Dickies Arena is unlike anything Fort Worth has ever had before. (Photo by Courtney Dabney)
Dickies Arena's North Main Lobby looks like it belongs in a billionaire's palace. (Photo by Courtney Dabney)
Dickies Arena boasts a distinctive octagonal staircase. (Photo by Courtney Dabney)
Dickies Arena's big screen is second only to Atlanta's Super Bowl hosting stadium's screen in size. (Photo by Courtney Dabney)
Dickies Arena offers a beautiful view of Fort Worth. (Photo by Courtney Dabney)
Dickies Arena's private boxes include glittering chandeliers. (Photo by Courtney Dabney)
Dickies Arena's high-end bar is made up of copper and teakwood for a distinctive look. (Photo by Courtney Dabney)
Dickies Arena's Pavilion is its own stage. (Photo by Courtney Dabney)
Dickies Arena's massive big screen is sure to leave an impression once it's installed. (Photo by Courtney Dabney)
Dickies Arena's North Club bar is another hangout area. (Photo by Courtney Dabney)
Dickies Arena's North Club dining area provides an exclusive retreat. (Photo by Courtney Dabney)
At last year’s rodeo, there were some tearful eyes and heavy hearts in the crowd. Generations of Fort Worthians were on hand to tip their hat to The Will Rogers Memorial Coliseum, and bid the aging landmark a fond farewell.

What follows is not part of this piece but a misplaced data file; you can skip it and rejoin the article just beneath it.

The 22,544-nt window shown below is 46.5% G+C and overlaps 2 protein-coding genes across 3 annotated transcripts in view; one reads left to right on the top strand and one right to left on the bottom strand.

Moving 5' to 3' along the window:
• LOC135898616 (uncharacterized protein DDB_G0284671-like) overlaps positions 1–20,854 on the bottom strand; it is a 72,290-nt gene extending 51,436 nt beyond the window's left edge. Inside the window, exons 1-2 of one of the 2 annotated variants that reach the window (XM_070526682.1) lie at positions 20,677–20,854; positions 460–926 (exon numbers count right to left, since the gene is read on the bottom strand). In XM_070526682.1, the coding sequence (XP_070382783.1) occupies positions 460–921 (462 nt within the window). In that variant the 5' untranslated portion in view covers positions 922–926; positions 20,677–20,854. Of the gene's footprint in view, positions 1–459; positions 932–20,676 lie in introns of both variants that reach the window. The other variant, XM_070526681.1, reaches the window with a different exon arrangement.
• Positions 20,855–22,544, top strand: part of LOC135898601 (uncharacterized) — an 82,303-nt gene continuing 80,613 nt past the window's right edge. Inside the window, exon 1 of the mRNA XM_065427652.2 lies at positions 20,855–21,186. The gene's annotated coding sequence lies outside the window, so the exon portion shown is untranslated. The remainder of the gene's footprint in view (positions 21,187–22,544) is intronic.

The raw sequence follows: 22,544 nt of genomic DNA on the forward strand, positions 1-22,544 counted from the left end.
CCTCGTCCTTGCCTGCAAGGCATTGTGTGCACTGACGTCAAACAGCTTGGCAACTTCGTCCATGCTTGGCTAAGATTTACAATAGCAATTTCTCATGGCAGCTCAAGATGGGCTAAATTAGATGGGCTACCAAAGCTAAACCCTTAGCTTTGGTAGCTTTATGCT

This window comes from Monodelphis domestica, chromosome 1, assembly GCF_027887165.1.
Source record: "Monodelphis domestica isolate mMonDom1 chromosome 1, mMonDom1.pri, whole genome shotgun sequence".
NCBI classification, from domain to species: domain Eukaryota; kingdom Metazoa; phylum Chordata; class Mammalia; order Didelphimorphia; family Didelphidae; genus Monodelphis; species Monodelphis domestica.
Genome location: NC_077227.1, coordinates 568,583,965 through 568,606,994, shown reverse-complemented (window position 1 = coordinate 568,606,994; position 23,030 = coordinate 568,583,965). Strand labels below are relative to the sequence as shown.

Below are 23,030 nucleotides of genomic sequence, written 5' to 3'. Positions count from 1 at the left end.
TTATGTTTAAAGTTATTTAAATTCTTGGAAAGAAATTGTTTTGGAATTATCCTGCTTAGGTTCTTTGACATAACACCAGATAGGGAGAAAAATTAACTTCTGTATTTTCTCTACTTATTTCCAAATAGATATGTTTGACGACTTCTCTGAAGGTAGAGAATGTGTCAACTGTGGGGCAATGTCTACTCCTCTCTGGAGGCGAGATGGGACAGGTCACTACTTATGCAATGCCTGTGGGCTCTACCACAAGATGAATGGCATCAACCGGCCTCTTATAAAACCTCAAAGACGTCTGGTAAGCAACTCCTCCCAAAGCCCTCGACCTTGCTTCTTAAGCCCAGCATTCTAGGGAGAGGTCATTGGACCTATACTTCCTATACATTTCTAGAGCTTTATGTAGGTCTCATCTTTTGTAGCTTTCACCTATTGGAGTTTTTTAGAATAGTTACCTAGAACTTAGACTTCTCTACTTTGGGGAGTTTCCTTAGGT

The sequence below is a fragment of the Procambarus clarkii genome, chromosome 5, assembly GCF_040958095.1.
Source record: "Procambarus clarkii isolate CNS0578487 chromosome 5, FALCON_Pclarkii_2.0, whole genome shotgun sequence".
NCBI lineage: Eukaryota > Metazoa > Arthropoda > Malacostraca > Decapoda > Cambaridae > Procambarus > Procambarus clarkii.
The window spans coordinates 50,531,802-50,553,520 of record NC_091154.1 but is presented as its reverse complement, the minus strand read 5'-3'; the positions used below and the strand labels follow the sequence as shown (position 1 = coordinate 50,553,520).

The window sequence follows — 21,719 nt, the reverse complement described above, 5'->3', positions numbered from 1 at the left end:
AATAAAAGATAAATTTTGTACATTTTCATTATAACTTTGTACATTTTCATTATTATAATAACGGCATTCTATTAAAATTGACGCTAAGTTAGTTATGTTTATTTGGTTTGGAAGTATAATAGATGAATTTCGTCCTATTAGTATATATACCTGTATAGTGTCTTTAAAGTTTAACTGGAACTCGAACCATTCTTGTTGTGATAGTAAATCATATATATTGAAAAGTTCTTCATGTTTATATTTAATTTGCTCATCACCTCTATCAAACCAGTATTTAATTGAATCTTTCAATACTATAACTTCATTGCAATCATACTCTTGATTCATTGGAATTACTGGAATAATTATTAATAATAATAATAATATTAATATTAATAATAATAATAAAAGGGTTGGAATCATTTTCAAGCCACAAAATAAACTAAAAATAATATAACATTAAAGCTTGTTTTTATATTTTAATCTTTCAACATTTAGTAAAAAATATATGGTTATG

This January the dirt will fly once again, at the Fort Worth Stock Show & Rodeo, just as it has for more than a century ― but for the first time in the brand-new Dickies Arena instead.
The 1918 Fort Worth Rodeo, which was first held at North Side Coliseum, is considered the world’s first indoor rodeo, and The Will Rogers Memorial Coliseum, which opened in 1936, has hosted the longest running, indoor rodeo in the world, for more than 80 years.The historic Coliseum will continue to serve as a major equestrian venue.
A $540 million project ― Dickies Arena, is a glamorous upgrade. It feels more like a luxurious private country club than the multipurpose venue that it is.
It will host rodeos, basketball games and concerts, as well as transform into an ice rink for hosting hockey and other ice events, with nine miles of refrigeration coils laid under the one-foot thick concrete slab floor.